Help with Portable Lighting and power source

Discussion in 'General Electronics Chat' started by Coach Magee, May 23, 2015.

  1. Coach Magee

    Thread Starter New Member

    May 23, 2015
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    I am a football coach of a peewee team (21 seasons!). For the first time ever, we will be practicing in the evenings in an un-lit field, situated in a suburban neighborhood which has strict laws against running generators (noice restrictions, pollution, etc.) . I need to light the field two nights a week for 90 minutes, and be able to illuminate an area at least 40' x 40' so the kids can see what we are doing!

    The field is too far from the parking lot to consider using the parents car lights

    There is an electrical outlet about 300 feet away... and I do have a nice 4000 lumen halogen lamp, but doubt that would work (?) due to the distance of the field from the plug... 300 feet of electrical extension cord would seem like a bad idea (right?).

    I was thinking of buying a high powered portable car battery charger that has AC outlets built in, and plugging in the halo lamp to that? Easy if it would do the trick, but would a 600amp charger drive a 300 watt lamp for 90 minutes? If that isn't the answer, what might you suggest? I have a total budget of about $400

    The other idea was to go with DC car fog lights (55w ea) and hooking those up somehow to a Deep Cycle battery... but that is a lot of builing and I'm not shure how i would mount the lights to get some height, nor how long it would take to set up /take down each night...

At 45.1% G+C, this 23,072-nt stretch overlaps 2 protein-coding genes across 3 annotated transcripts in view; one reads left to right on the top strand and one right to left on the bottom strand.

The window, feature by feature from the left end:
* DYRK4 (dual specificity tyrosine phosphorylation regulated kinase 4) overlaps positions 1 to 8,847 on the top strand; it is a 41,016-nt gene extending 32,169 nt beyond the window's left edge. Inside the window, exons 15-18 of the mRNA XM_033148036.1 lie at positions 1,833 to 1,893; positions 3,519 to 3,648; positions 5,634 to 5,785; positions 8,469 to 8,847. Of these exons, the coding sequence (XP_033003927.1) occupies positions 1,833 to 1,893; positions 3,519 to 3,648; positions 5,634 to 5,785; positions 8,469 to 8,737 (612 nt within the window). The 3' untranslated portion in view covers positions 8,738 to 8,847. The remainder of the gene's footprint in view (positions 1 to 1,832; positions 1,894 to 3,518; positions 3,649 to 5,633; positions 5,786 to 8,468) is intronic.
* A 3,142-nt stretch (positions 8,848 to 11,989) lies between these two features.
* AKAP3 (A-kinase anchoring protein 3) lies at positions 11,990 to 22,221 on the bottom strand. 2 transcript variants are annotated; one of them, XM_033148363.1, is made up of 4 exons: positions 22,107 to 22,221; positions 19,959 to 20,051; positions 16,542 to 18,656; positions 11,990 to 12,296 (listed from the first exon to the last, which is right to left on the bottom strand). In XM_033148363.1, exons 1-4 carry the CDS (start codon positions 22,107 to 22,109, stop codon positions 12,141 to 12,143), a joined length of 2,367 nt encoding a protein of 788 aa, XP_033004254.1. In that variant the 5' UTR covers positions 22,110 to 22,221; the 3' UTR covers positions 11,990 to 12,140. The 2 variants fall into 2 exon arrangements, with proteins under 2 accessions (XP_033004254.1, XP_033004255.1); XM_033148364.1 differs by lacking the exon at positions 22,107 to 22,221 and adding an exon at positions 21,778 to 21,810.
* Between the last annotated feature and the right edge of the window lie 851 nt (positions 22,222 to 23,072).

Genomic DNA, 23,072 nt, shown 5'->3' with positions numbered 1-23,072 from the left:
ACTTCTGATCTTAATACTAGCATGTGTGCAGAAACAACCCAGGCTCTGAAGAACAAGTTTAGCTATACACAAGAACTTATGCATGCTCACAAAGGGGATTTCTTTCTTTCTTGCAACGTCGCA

While I have written books on coaching football, I know NOTHING about electricity principals or formulas... I need ideas and suggestion on what might be an appropriate and affordable answer... a diagram or links to specific items would be welcome!
     
  2. blocco a spirale

    AAC Fanatic!

    Jun 18, 2008
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    I would look at using LED floodlights and power them from the existing outlet; 300ft of cable is not necessarily a problem but winding it in won't be much fun so, perhaps, split it into 3x 100ft cables. Make sure the socket is RCD protected.

    4x 100W LED floodlights (there are plenty on ebay, avoid the cheapest ones) mounted on poles may be all you need but you can always buy one and try it out, they aren't expensive. Once you know how much current is required you can choose a suitable cable.
     
    Last edited: May 23, 2015
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  3. dl324

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    I second this idea. If you get 4 100W equivalent LED flood lights, you're looking at pulling less than an amp; so running with a 300 foot extension cord won't cause any voltage drop/wire heating issues.

    With your budget, you could go for more LED floods, some decent fixtures, and more extension cords so you can get light where you need it. Since it'll be dark, orange extension cords would probably be safer than the green outdoor rated ones... You'll need to think about trip hazard...
     
  4. ian field

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    I was thinking of the lighting sets that accident investigation teams use while gathering evidence - but anything made for that use won't be cheap and they probably still use a generator.
     
  5. Coach Magee

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    May 23, 2015
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    So you are suggesting I buy four 100W LED floods and 3x 100ft cords. What is "RCD Protected" mean? Remember - I know NOTHING about electrical other than "plug it in and see if we burn down the house"....